We reviewed Boeing Alert Service Bulletin 737-53A1355, dated March 
10, 2017. The service information describes procedures for repetitive 
inspections of the gore web in Zone 1 (i.e., inspections around 
fastener locations in the gore web lap splices and around fastener 
locations in the apex area outside the gore web lap splices) and gore 
web lap splices in Zone 2 (i.e., inspections around fastener locations 
in the gore web lap splices) of the aft pressure bulkhead, and 
applicable on-condition actions. The service information also 
describes, for airplanes with an existing single gore web repair, 
procedures for repetitive inspections of the gore web (i.e., 
inspections around fastener locations in the gore web lap splices) and 
repair webs (i.e., inspections around fastener locations in the gore 
web lap splices and around fastener locations in the apex area outside 
the gore web lap splices); and, for airplanes with an existing all gore 
web repair, procedures for repetitive inspections of the repair webs 
(i.e., inspections around fastener locations in the repair gore web lap 
splices and around fastener locations in the apex area outside the 
repair gore web lap splices); and procedures for applicable on-
condition actions. This service information is reasonably available 
because the interested parties have access to it through their normal 
course of business or by the means identified in the ADDRESSES section.

[[Page 37548]]

FAA's Determination

    We are proposing this AD because we evaluated all the relevant 
information and determined that the unsafe condition described 
previously is likely to exist or develop in other products of the same 
type design.

Proposed AD Requirements

    This proposed AD would require accomplishment of the actions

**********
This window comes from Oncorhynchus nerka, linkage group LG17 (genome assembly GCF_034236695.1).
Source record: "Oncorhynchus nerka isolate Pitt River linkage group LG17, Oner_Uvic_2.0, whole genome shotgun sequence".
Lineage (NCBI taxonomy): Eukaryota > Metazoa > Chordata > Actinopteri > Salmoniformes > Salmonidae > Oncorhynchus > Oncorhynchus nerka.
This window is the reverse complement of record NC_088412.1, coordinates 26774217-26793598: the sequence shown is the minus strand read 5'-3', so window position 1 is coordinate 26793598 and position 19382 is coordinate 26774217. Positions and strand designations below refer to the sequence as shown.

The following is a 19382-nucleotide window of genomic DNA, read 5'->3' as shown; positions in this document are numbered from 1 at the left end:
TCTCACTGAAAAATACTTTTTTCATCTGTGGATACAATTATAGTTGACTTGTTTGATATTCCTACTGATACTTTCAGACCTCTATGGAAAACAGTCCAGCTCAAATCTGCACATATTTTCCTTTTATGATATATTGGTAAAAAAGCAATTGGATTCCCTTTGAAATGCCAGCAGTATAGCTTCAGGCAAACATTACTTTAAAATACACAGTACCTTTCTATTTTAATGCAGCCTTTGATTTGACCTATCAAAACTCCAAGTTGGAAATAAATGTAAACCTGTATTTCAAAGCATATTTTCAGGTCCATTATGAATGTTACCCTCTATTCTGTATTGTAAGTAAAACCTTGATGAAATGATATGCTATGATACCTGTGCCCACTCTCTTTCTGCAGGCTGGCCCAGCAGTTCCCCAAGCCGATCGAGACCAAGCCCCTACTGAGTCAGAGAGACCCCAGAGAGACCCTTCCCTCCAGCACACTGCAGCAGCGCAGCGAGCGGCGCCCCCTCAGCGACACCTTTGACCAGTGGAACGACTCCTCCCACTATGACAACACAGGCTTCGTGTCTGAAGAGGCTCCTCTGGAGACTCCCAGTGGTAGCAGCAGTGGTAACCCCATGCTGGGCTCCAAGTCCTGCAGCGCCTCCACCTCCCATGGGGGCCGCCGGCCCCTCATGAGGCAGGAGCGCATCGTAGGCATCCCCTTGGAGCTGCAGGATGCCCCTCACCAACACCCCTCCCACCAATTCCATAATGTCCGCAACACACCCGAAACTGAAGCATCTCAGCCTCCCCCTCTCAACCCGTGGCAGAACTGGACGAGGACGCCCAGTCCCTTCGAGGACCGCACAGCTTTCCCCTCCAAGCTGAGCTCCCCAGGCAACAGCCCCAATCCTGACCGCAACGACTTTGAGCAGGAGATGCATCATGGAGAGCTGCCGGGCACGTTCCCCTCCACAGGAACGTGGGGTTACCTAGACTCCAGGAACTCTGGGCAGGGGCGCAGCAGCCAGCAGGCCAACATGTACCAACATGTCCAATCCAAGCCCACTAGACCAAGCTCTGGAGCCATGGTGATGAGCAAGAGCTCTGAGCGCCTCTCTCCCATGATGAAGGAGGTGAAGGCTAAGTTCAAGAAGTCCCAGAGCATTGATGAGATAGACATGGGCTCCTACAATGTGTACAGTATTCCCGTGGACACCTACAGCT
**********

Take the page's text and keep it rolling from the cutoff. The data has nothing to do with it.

identified as ``RC'' (required for compliance) in the Accomplishment 
Instructions of the service information described previously, except 
for differences between this proposed AD and the service information 
that are identified in the regulatory text of this proposed AD. For 
information on the procedures and compliance times, see this service 
information at http://www.regulations.gov by searching for and locating 
Docket No. FAA-2017-0766.

Difference Between Proposed AD and Service Bulletin

    Boeing Alert Service Bulletin 737-53A1355, dated March 10, 2017, 
specifies to contact the manufacturer for certain instructions, but 
this proposed AD would require using repair methods, modification 
deviations, and alteration deviations in one of the following ways:
     In accordance with a method that we approve; or
     Using data that meet the certification basis of the 
airplane, and that have been approved by the Boeing Commercial 
Airplanes Organization Designation Authorization (ODA) whom we have 
authorized to make those findings.

Costs of Compliance

    We estimate that this proposed AD affects 281 airplanes of U.S. 
registry. We estimate the following costs to comply with this proposed 
AD:

                                                 Estimated Costs
----------------------------------------------------------------------------------------------------------------
         Action                Labor cost           Parts cost       Cost per product     Cost on U.S. operators
----------------------------------------------------------------------------------------------------------------
Inspection.............  46 work-hours x $85                 $0   $3,910 per inspection   $1,098,710 per
                          per hour = $3,910 per                    cycle.                  inspection cycle.
                          inspection cycle.
----------------------------------------------------------------------------------------------------------------

    We estimate the following costs to do any necessary on-condition 
actions that would be required based on the results of the proposed 
inspection. We have no way of determining the number of aircraft that 
might need these on-condition actions: